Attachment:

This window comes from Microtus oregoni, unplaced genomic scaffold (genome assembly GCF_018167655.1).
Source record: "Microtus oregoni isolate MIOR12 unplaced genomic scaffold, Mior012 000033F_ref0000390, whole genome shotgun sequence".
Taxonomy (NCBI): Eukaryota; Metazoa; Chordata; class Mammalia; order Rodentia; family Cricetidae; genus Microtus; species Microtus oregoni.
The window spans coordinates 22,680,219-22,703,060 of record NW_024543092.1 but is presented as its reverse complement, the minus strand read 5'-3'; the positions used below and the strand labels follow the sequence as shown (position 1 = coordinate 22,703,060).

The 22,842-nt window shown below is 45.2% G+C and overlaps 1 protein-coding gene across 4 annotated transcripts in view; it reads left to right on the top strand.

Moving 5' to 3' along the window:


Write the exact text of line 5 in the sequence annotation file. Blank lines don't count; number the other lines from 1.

The 22,842-nt window shown below is 45.2% G+C and overlaps 1 protein-coding gene across 4 annotated transcripts in view; it reads left to right on the top strand.